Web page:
Photo Credit: During a wildfire, evacuated families are in need of basic supplies — food, water, shelter. It’s critical that shelter staff communicate effectively with residents during (as well as before and after) such emergencies. Photo by Michael Rieger, Federal Emergency Management Agency

Imagine being caught in the path of a fast-moving wildfire, unfamiliar with the area and without enough language proficiency to understand the first responders. You see a few signs in your language, but they make no sense. Miraculously, you survive — but lose your livelihood and the place you called home. Your hardship is compounded by authorities and shelter staff unable or unwilling to help you.

During the 2014 and 2015 wildfire seasons in Washington, there were, sadly, too many accounts of migrant workers experiencing this terrifying scenario. Why? Because they lacked equitable access to wildfire preparedness information and resources. (For more on this, see Nagler 2017.)

This is a tragic, preventable failure that we must learn from.

Equity and Inclusion are Essential for True Resilience

We know that disasters affect some groups — racial and ethnic minorities, and particularly the poor — disproportionately (Lippman 2011,  Insurance Institute for Business and Home Safety position paper). These vulnerable community members may be rural, many are farmworkers, and some are recent immigrants and refugees who are linguistically isolated and/or politically excluded. A legacy of mistreatment has created a fundamental lack of trust of authority.

The result is that vulnerable communities are often denied the resources and relationships to cope with natural disasters, including wildfire. But fire adaptation requires the entire community. Therefore, equity and inclusion are essential for true resiliency.

FEMA employee explaining a written resource to a resident

Communication is critical during emergencies. Here, a Federal Emergency Management Agency employee helps a resident impaired by a natural disaster understand the resources available to him. Credit: Andrea Boohe, Federal Emergency Management Agency

To explore opportunities in this field, last year, FAC Net began working with Maria Estrada of The Nature Conservancy’s Diversity, Equity and Inclusion Initiative. The work so far has included the translation of resources in a way that is linguistically and culturally accurate, that considers socioecological context and cultural sensibilities, and that provides clear and accurate information that resonates with the intended audiences.

For example, the Washington State Fire Adapted Communities Learning Network (WAFAC) recently created a FAC outreach video. To signal inclusion to the Latinx* community, they wanted to name one of the firefighters Manuel. I discussed the project with them and pointed out that, given that the constituencies they wanted to reach were mostly migrant workers, a Latinx firefighter would not have been culturally or contextually responsive.

Economic data revealed a trend in the growth of small, Latinx-owned businesses in Washington, so we instead created a character named Lupe, the owner of a small panaderia, or bakery. We explained a variety of fire preparedness issues through her eyes, making sure the panaderia and Lupe were recognizable to viewers.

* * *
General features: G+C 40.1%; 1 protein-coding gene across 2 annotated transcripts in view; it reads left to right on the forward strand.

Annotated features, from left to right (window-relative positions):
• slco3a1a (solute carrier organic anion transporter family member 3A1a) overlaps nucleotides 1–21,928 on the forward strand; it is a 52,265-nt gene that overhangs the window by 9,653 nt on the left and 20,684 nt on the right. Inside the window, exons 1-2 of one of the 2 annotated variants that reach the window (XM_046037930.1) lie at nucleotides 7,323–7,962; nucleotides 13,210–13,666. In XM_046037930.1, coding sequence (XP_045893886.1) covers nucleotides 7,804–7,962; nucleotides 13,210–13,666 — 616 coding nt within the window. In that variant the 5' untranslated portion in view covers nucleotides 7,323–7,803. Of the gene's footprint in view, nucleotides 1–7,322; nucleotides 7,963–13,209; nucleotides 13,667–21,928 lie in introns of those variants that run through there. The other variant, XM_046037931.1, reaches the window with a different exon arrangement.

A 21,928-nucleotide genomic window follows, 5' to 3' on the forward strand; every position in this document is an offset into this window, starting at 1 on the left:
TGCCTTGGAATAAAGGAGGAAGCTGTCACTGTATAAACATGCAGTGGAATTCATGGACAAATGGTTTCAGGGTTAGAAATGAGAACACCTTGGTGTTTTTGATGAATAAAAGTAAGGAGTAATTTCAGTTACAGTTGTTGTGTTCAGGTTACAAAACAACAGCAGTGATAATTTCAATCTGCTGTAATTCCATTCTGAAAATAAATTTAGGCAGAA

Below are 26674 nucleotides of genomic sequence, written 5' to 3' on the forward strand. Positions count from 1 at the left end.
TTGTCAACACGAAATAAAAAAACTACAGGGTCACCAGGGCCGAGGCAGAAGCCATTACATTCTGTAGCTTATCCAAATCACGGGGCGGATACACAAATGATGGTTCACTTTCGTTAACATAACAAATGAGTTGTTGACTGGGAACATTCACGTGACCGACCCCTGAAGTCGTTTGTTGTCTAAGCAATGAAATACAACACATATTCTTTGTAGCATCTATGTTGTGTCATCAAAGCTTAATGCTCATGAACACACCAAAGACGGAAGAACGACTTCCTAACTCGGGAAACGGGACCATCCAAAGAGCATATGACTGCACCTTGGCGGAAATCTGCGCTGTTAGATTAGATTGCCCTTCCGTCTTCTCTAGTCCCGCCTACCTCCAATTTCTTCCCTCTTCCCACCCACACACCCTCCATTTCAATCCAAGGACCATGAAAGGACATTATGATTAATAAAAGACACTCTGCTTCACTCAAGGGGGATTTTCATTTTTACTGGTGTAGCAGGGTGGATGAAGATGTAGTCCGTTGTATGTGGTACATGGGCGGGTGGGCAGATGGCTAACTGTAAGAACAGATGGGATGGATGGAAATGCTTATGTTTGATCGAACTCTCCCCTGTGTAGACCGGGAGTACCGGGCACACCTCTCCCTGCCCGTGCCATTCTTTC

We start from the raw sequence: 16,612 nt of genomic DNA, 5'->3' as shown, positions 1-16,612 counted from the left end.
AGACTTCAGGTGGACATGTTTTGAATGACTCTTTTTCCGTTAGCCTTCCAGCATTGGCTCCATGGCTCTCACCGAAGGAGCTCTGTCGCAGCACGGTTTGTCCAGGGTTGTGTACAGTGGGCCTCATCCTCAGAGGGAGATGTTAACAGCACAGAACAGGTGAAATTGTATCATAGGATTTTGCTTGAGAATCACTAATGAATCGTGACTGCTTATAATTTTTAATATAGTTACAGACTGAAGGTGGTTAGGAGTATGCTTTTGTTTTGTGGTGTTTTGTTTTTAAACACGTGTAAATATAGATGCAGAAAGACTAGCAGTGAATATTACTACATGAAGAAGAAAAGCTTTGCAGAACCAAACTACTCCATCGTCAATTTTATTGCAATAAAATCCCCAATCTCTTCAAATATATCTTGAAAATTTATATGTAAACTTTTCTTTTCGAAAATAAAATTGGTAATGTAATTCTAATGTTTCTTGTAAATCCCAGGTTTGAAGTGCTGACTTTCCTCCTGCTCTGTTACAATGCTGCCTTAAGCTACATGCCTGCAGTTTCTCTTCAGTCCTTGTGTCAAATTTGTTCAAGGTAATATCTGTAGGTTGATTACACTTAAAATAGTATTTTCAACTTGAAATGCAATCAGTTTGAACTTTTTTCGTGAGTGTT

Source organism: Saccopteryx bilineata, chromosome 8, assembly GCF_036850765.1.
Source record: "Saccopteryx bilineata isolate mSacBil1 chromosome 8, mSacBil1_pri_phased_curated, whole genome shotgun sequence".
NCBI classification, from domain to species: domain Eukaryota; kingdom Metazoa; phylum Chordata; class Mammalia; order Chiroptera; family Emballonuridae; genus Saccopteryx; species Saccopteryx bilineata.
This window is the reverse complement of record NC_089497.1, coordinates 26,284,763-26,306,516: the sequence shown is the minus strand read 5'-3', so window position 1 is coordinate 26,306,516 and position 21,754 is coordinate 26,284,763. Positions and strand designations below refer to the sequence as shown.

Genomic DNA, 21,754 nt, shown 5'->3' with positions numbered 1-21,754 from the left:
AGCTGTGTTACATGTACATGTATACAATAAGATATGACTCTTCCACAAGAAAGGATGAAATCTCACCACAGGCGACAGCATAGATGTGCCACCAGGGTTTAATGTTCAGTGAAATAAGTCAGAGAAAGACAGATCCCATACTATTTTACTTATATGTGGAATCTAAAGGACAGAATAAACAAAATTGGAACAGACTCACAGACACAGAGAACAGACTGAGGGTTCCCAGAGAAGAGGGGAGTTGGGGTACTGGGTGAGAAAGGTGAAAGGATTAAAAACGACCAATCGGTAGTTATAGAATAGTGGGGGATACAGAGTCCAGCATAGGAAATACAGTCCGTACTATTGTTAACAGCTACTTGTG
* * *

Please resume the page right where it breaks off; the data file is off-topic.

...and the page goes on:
Animated character, Lupe, in her panaderia

To signal inclusion to the Latinx community, the Washington State Fire Adapted Communities Learning Network featured a Latinx character in their recent wildfire preparedness video as an example of how a local business owner could prepare for wildfire. Credit: Screenshot from WAFAC wildfire preparedness video

How Can We Ensure All Community Members Are Involved?

Moving forward in our partnership for at least another year, we are also exploring community engagement methods from other fields that have proven effective with diverse communities. One example is the promotora model, used by the health care industry, which recruits community members with cultural backgrounds, language and economic challenges similar to the target audience.

Promotoras are provided with the necessary technology and training to bring critical information to their communities. Trust and access, as well as cultural and linguistic competence, become the most important ingredients in empowering communities to navigate challenges.

In this case, we’re exploring a model to work with Latinx communities in preparing for wildfire. The goal is to have trained promotoras impart knowledge to community members so that they, in turn, can work more effectively with disaster relief staff, shelter staff and others when a fire occurs.

What’s Next?

As WAFAC and FAC Net enlist more partners, we hope to improve community wildfire adaptation in diverse communities by advancing an equity and inclusion approach.

We are in the early stages of this work, and we have a great deal to learn. We intend to use FAC Net to solicit ideas and disseminate what we learn with the larger community of FAC practitioners. Please contact us or comment below if you have suggestions, ideas or questions, or if you’d like to get involved!

* Latinx is the gender-neutral term commonly used instead of Latino/Latina.


Please note that comments are manually approved by a website administrator and may take some time to appear.